English Roses are an example of rose hybridization. David Austin, a hybridizer, crossed Old Roses with Modern Roses. He wanted to be able to make a different type of roses, roses with the forms, strong fragrances, and many petals of Old Roses, as well as the variety of color and ability to repeat (bloom more than once) found in Modern Roses. Old Roses are roses bred before 1867, many of which bloom only once per year, and are not available in the variety of colors in which Modern Roses are available. Modern Roses are roses from after 1867, such as Hybrid Teas. These flowers do not come in as many different forms, shapes, and fragrances as Old Roses. English Roses are the result of many years of studying rose history.
Gardeners might choose an English Rose for their uniqueness. Flower gardening and garden designing is often about variety, and English Roses are uncommon and beautiful. Gardeners growing rose bushes will probably like their many repeating flowers, and how well the flowers look on the bush, as English Roses are shrub roses.
Newer English Roses are disease resistant, although older ones are not. Also, shrub roses look best in a group planting, and group plantings often encourage disease spread due to lower air circulation. The newer hybrids may then be a better choice. These English Roses may also be easier to take care of then Modern roses.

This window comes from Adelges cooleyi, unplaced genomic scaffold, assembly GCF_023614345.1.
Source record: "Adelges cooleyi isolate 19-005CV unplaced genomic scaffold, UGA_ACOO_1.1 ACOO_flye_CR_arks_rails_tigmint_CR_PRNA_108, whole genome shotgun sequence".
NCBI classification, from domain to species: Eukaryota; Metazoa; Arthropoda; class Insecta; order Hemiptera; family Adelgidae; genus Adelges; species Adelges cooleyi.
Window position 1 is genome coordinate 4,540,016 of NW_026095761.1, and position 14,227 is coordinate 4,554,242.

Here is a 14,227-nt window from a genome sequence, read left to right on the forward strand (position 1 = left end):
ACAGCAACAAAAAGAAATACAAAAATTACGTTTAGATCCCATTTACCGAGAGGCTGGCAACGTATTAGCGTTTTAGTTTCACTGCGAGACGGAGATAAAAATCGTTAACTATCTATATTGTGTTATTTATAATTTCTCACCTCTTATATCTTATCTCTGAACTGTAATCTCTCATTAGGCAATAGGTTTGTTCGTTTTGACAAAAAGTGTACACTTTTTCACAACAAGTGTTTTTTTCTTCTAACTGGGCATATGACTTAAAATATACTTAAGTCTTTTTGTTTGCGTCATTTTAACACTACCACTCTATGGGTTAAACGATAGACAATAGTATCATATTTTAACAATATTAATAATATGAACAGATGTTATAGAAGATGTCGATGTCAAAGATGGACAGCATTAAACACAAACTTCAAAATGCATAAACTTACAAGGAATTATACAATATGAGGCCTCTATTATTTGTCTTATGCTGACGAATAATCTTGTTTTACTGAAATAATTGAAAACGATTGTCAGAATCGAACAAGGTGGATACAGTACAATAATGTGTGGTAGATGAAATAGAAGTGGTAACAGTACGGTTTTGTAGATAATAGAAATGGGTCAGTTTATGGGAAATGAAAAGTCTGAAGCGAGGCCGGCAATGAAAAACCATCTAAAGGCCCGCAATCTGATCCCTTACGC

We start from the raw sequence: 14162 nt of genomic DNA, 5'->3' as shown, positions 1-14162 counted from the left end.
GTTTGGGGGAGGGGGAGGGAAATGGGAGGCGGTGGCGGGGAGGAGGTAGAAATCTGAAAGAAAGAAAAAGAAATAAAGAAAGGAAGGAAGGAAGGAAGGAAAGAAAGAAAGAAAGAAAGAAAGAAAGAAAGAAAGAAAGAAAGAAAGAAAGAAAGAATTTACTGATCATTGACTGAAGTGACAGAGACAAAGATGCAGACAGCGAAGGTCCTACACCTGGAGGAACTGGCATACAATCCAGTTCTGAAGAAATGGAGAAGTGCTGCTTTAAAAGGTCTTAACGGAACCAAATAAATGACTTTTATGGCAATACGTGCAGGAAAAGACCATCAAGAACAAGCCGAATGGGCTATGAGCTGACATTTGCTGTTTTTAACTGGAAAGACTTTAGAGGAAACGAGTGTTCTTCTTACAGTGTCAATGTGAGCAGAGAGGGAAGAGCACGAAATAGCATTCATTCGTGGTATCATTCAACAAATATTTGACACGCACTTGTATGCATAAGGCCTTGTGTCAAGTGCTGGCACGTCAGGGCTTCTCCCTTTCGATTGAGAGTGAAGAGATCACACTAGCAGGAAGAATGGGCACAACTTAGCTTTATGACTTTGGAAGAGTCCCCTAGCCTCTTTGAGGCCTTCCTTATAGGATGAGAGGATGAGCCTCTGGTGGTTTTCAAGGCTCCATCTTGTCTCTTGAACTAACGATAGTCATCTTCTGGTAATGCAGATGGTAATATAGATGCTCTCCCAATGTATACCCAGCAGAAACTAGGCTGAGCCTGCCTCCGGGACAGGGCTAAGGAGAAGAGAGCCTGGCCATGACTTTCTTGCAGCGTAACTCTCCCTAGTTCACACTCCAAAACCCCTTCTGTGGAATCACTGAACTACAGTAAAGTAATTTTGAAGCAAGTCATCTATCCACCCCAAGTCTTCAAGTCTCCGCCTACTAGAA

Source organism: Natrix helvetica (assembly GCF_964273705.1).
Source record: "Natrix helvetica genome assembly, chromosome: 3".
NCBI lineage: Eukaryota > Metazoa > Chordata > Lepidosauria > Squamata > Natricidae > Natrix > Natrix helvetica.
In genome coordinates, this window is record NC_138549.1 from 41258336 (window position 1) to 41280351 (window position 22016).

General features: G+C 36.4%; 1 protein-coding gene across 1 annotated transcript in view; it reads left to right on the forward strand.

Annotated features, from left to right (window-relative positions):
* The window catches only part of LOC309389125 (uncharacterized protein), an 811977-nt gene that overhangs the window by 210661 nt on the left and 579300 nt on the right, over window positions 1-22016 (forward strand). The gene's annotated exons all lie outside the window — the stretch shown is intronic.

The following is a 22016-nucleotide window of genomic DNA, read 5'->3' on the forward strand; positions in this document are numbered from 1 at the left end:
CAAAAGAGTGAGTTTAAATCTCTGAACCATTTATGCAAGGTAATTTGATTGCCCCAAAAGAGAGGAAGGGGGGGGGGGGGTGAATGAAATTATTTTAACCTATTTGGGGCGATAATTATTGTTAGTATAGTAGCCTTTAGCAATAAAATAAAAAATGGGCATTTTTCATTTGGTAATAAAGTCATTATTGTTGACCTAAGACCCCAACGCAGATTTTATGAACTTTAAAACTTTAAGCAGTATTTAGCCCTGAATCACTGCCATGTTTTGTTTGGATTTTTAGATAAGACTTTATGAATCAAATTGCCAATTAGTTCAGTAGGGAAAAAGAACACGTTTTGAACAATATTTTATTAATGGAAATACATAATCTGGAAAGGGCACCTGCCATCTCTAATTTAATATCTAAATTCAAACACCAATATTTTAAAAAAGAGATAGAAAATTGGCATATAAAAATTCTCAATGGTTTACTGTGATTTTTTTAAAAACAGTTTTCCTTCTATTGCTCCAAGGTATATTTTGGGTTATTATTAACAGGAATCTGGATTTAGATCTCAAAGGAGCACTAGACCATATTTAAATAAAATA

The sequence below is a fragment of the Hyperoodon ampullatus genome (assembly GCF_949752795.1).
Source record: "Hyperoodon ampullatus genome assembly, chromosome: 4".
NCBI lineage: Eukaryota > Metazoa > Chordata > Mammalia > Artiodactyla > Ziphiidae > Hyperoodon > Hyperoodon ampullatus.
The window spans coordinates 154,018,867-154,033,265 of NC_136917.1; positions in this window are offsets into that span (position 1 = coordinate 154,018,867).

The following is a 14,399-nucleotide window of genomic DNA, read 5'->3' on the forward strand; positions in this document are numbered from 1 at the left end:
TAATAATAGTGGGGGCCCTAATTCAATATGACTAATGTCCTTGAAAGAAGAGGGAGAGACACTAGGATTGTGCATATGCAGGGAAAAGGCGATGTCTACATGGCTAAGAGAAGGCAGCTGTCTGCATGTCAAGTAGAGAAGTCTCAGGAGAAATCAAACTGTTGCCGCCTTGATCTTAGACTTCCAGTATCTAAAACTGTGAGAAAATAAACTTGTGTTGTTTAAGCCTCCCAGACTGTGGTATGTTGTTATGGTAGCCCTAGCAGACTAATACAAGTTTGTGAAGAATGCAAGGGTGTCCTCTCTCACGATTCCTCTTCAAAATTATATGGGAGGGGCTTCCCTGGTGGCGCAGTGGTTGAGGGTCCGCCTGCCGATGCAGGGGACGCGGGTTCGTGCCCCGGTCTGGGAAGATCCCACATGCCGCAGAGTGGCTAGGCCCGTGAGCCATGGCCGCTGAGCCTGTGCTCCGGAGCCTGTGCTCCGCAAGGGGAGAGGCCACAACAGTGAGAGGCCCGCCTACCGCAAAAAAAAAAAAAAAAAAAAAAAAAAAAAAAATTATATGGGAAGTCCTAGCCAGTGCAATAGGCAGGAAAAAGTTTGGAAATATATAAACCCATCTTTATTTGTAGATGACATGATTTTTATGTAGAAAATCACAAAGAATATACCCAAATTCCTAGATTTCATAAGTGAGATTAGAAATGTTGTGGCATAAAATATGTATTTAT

Beginning gardeners who want to experience English Roses may wish to try:
- Heritage – this rose is beautiful and good all around with shell pink flowers. This rose does not produce the best cut flowers, as they have short stems and fade quite quickly even on the plant. However, new roses bloom quite often, so dead flowers are quickly replaced.
- Graham Thomas – this rose is one of the most popular of the English Roses, with bright butter yellow flowers which fade to a lighter yellow. This type of rose bush fares best in cooler climates, as in warmer climates it can grow into quite a large shrub. English roses are bred in England, which has a cooler climate, so several of the English Roses are small bushes in cool climates, and grow quite large in warmer climates.
For English Roses which produce better fresh cut flowers, gardeners may want to try the newer Evelyn, which produces apricot blooms, or the light pink Abraham Darby roses.
For an idea of how to care for fresh cut roses, try to cut your English Roses with as long of a stem as possible. Put your roses into a vase of water, having cut each stem to the desired length on a diagonal cut. This will help your roses last a bit longer, especially if you add a bit of plant food to the water.
For those interested in the history of the English Roses, David Austin has written a book abut these beautiful flowers which combine desirable attributes from many different roses to achieve a final, hardy, fragrant yet beautiful rose.